So many times I’ve had to back up and start over. So many times I’ve thought we were going forward only to realize we were in relapse. I have to give credit to Mark Rashid for teaching me things in his books about the way a horse thinks. Naturally, I wanted to say, having five strangers trying to strong-arm a horse into a trailer she would resist out of fear and confusion, but when I suggested a more patient, gentle method, again I was scolded for “allowing” Khyssie to become the dominant in our relationship. And if the trainer had seen me all of those hours for all of those years she might have felt differently. But again, there was no explaining that. And then, the self-doubt kicks in. And my evening was spent going through a box of tissues. 
I suppose training a horse from the beginning is a lot like raising children. We are sad when our kids go astray despite our best intentions, our guidance, and our love. Because we all think for ourselves, whether animal or human. 
Now I’ve had a chance to cry it out and reevaluate and as soon as I can take a breath I’ll be back at the barn to spend the rest of my day doing things with Khyssie. I’m not sure what, yet, but I need to be with her like I need air, food, or water. 

Today I am still trying to make sense of yesterday. It seems as I go through all of the training plans with my horse the unpredictable happens and I’m always surprised. Not only surprised, distressed. I go back through everything we’ve done and think I’ve covered every aspect but I suppose the best motto in horse training is “expect the unexpected.” 

How does a horse who has done everything right for so long suddenly refuse to do something she’s done before? And does this mean you have to be on guard, suspecting what you thought wasn’t an issue may suddenly become one? 

As I was being scolded for allowing Khyssie to get away with pulling back I wanted to argue - to come to my defense, that I’d been actively working on the problem, that she wasn’t showing signs at home, that she had trailered fine before, all the things that the trainer didn’t know because she hasn’t been with me all of the thousands of hours I’ve put in at the barn, with my horse, the dedication, the devotion, the attention to every detail. It would have fallen on deaf ears, because here was my horse, fighting the rope, having a panic attack and that said everything.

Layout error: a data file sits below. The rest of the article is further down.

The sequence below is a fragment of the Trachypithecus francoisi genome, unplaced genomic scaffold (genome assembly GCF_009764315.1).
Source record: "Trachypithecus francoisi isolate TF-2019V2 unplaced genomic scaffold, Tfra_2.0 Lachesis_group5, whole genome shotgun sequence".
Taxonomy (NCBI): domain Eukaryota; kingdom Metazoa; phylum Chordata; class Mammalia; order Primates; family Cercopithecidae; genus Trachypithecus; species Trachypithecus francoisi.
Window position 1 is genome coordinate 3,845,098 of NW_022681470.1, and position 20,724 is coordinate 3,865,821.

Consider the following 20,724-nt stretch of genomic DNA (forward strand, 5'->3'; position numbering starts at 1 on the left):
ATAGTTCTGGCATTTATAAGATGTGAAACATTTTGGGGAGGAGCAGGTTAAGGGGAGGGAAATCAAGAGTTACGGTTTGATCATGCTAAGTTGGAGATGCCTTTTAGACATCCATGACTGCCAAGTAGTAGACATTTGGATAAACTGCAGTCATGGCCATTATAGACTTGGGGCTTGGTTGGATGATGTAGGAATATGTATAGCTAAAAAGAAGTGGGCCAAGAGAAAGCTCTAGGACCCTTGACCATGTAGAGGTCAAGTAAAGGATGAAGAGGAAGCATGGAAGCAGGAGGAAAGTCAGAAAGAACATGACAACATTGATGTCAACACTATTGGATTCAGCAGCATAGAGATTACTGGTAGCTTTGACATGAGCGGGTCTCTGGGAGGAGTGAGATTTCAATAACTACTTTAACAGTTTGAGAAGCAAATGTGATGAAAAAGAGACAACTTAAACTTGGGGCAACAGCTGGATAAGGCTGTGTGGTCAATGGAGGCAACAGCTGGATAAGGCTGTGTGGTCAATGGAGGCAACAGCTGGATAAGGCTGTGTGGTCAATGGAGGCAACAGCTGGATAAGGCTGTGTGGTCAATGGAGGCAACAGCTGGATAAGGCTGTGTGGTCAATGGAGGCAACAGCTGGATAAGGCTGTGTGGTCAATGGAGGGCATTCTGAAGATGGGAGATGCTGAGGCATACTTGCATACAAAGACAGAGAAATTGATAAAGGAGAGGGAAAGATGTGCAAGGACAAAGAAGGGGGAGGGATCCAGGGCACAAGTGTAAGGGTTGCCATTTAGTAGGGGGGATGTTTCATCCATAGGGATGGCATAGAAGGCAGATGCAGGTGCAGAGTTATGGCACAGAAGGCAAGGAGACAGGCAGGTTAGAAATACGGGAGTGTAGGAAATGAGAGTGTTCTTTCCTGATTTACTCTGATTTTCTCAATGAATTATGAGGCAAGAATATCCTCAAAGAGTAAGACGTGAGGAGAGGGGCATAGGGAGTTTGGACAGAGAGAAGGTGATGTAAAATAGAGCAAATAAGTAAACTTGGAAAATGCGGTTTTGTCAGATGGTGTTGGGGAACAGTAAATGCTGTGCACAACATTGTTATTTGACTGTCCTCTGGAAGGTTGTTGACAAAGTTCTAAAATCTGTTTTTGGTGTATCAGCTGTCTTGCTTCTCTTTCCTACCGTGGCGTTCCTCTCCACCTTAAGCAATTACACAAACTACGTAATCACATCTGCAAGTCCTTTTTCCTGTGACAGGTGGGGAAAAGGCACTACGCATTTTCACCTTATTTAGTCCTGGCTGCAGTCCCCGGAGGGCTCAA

So many times I’ve had to back up and start over. So many times I’ve thought we were going forward only to realize we were in relapse. I have to give credit to Mark Rashid for teaching me things in his books about the way a horse thinks. Naturally, I wanted to say, having five strangers trying to strong-arm a horse into a trailer she would resist out of fear and confusion, but when I suggested a more patient, gentle method, again I was scolded for “allowing” Khyssie to become the dominant in our relationship. And if the trainer had seen me all of those hours for all of those years she might have felt differently. But again, there was no explaining that. And then, the self-doubt kicks in. And my evening was spent going through a box of tissues. 

I suppose training a horse from the beginning is a lot like raising children. We are sad when our kids go astray despite our best intentions, our guidance, and our love. Because we all think for ourselves, whether animal or human. 

Now I’ve had a chance to cry it out and reevaluate and as soon as I can take a breath I’ll be back at the barn to spend the rest of my day doing things with Khyssie. I’m not sure what, yet, but I need to be with her like I need air, food, or water. 

This is the story of raising, training and loving a young horse named Khyssie.

I also explore the love of writing. Because I can't be out at the barn all the time.